Views of the mace showing the gold drum with figures depicting everyday life in South Africa

Johannesburg - In today’s climate of racial polarisation and incessant demands to rectify past injustices, the redesign of the South African parliamentary mace offers a glimpse at how complicated social issues can be resolved through discussion and careful planning.

In 2003, in a small room inside the Parliamentary buildings in Cape Town, then-Speaker of Parliament Frene Ginwala and Deputy Speaker Baleka Mbete were in deep conversation with designer Grant Schreiber about the future of a South African symbol that had been part of parliamentary proceedings since 1910.

It had been nine years since the first democratic elections and other more pressing issues had needed attention first.

But now, it was the turn of the mace - an ornamental, club-shaped rod carried before the Speaker to indicate Parliament is in session.

There was a soft knock on the door and Serjeant-at-Arms Godfrey Cleinwerck entered the room, carrying an 18ct gold, metre-long mace with white gloves.

He’d fetched it from the safe and was presenting it for inspection to the three people tasked with redesigning the imagery.

While Cleinwerck turned the mace to view the wraparound engravings of springbok, a circle of ox-wagons, a ground plan of the Castle of Good Hope and Jan van Riebeeck’s flagship, the Dromedaris, Mbete’s face turned sour.

Schreiber recalls: “She turned to me and exclaimed: This does not represent my people.” To which I retorted: Mine neither!”

The mace was one of the first national symbols to fall, long before the statue of Rhodes.

Yet, unlike the statue, this 104-year-old gold symbol was not confined to a dusty archive, but reinvented as a work of art that aimed to represent the diversity of the South African society.

The parliamentary mace was examined for more than a year by designers, goldsmiths, heraldry experts and politicians to ensure the old symbolism went, but its ceremonial meaning stayed.

Neeran Naidoo, an adviser to Ginwala, had already conceived of the idea to produce an African version of this very European symbol.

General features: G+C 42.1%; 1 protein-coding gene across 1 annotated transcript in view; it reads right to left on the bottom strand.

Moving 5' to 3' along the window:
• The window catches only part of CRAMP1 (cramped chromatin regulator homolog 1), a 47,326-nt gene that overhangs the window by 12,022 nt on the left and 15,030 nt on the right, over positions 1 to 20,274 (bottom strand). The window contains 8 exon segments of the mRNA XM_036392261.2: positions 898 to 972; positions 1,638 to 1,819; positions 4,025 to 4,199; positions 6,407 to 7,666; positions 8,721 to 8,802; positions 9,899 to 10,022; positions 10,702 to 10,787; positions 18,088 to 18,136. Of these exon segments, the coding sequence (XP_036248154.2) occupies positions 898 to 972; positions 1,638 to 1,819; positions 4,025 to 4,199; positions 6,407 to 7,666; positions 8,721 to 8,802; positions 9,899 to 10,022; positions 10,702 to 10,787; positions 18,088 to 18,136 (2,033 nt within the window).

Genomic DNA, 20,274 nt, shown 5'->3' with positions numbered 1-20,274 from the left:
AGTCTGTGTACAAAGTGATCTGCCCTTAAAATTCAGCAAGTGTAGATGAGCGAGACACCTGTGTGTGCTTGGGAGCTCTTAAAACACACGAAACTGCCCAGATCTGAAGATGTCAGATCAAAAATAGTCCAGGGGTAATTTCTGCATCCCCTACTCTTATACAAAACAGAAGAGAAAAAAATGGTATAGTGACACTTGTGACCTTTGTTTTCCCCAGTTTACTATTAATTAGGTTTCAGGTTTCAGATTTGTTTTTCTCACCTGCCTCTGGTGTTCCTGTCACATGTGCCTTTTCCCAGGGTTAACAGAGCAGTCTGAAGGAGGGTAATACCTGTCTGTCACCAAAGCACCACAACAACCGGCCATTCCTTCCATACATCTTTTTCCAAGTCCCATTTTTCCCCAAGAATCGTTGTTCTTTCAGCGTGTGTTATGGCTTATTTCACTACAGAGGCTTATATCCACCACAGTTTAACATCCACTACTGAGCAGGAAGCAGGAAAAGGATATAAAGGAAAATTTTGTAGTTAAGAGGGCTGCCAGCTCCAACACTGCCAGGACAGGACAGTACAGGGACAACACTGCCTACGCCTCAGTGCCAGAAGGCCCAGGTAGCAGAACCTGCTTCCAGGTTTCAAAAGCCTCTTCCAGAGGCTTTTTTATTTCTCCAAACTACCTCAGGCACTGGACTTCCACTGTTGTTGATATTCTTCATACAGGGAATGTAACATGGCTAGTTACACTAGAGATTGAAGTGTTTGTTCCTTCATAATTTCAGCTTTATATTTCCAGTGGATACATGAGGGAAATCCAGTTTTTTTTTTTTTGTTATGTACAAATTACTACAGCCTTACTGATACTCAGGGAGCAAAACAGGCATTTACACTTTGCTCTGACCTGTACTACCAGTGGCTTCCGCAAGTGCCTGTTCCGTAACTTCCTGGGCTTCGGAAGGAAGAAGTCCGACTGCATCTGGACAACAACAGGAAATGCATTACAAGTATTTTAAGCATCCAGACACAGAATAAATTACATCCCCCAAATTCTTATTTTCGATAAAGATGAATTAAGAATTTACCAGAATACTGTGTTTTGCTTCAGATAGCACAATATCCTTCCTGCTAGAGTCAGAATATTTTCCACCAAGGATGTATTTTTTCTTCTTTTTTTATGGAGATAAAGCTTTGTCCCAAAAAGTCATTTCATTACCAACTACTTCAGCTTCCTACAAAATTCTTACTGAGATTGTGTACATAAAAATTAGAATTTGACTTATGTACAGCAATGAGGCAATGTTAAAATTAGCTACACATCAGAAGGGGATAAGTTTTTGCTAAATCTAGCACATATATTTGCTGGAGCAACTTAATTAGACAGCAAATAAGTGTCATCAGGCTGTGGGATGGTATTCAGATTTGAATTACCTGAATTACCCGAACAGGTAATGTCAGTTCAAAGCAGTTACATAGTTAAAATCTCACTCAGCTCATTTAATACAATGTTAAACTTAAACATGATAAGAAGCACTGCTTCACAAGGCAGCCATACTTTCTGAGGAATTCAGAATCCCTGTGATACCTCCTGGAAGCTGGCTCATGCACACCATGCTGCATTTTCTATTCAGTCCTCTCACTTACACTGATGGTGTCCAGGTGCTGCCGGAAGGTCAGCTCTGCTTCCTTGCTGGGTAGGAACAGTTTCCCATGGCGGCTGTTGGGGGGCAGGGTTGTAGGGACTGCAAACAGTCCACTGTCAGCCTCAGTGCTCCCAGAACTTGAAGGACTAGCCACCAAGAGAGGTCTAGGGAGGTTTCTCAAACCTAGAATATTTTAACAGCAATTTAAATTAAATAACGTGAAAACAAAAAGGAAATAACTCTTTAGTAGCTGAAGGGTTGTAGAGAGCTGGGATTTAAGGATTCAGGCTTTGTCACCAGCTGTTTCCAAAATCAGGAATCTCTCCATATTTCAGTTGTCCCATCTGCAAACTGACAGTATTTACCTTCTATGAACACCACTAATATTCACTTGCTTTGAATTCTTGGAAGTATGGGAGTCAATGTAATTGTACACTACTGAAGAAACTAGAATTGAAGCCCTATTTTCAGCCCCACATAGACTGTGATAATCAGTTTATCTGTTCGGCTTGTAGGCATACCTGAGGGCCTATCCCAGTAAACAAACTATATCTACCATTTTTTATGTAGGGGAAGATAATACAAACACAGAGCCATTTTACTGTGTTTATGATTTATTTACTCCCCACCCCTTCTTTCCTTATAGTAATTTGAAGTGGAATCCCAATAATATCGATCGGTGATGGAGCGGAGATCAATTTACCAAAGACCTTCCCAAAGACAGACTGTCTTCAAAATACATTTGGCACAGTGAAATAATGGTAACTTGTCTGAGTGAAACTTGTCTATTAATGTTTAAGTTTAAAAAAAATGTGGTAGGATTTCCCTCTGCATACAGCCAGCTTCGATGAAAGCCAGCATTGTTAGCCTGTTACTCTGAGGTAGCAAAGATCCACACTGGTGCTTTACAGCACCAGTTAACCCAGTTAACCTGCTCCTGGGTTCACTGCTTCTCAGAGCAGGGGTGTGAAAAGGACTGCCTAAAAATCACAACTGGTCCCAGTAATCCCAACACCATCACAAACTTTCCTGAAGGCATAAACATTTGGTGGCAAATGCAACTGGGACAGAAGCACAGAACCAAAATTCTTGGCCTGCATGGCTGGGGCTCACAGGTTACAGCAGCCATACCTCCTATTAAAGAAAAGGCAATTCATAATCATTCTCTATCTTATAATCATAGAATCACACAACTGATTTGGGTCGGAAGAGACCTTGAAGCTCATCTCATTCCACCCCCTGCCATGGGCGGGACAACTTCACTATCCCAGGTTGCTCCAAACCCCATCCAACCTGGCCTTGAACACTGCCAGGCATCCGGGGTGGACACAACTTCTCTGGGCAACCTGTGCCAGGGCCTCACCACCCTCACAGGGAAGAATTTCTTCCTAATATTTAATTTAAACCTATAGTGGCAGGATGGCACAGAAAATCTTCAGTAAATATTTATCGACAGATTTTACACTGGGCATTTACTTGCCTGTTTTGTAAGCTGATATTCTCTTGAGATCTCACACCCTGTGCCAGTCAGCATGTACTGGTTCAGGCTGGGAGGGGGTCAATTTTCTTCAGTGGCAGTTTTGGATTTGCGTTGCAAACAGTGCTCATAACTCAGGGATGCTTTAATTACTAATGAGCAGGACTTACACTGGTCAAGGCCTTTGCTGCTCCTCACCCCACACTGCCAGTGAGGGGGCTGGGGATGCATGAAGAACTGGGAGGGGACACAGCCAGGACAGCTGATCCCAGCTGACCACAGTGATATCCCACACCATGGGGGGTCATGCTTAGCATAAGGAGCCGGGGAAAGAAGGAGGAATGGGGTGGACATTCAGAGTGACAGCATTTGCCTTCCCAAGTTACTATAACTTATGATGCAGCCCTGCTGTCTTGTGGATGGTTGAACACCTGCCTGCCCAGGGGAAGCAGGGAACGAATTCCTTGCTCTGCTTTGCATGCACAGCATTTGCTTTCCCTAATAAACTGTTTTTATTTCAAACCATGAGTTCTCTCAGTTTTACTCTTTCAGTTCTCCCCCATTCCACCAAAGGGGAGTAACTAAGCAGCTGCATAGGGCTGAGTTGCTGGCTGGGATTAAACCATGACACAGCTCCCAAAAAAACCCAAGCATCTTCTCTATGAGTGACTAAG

The mace had been used as a ceremonial symbol in the English House of Commons since the 16th century, modelled on the preferred weapon for close combat by knights in battle.

The new mace was to retain its club-like appearance, but instead of being covered in 18ct gold, it was to explode in a vibrant celebration of African imagery.

Springbok skin is fixed in place over the top of the gold drum with jasper, agate, green quartz, yellow jasper, tiger’s eye and copper.

Platinum rings, like those worn by Ndebele women, are found at intervals along the shaft.

Indigenous hardwoods and even graphite (coal) have been used.

“Because the artwork had to wrap around the stylised drum at the top of the mace, a flat template was created,” says Schreiber.

He continues: “It was shaped like a curved rectangle, within which the artwork had to fit. Once folded, it created the drum shape. The flat design was then engraved, in relief, on to a solid gold drum. While the engraving was relatively quick, it took over a year to decide on the imagery. No one can say we rushed into changing the old for the sake of the new.”

The result was a dramatic, almost irreverent, break from the past.

A coats of arms representing the old Transvaal republic was replaced with a domestic worker washing the floor on her knees, slogans of “Eendrag Maak Mag” were replaced with a footballer, rearing kudus made way for a woman with a child strapped to her back ploughing a field.

Ordinary people had suddenly become the new heroes.

“At every meeting Ginwala, Mbete and myself would review my new drawings. There would be nods of approval at first, then one of us would exclaim: We’ve forgotten to include a musician!” There were times when I despaired on how I would fit the entire spectrum of South African society into a 50cm-wide drawing,” recalls Schreiber.

The conversation around the symbolism would stray into wider topics. Scriber recalls a planning session where Ginwala began lecturing about the origins of public holidays, that according to her, had come from the ruling classes wanting a day off, rather than any relief for the working masses.

“It occurred to me for the first time that all the new legislation, symbols and social engineering I saw around me had its origins in someone as passionate as Ginwala with an agenda for change,” says Schreiber.

Near the end of the process, the artisan tasked with engraving the design on to the gold drum arrived at Schreiber’s Greenpoint office for a meeting.

He pulled the solid gold drum from a dirty Pick n Pay bag.

“I was horrified,” says Schreiber.

“I said: You’ve just walked across town carrying a soon-to-be national symbol worth hundreds of thousands of rand in a plastic bag?”

He grinned and replied: “No one gave me a second glance. Who would guess I had anything of value inside something so inconspicuous?”

The finished mace now has pride of place inside the parliamentary chamber and can boast the title of most original heraldic symbol of any nation.

In a break from the Westminster tradition of the mace lying horizontally, the new is upright on a customised stand, ready for action.

Regardless of your political affiliations or views on Parliament, one thing is certain - our Parliament houses the world’s most expensive knobkierie.

The Star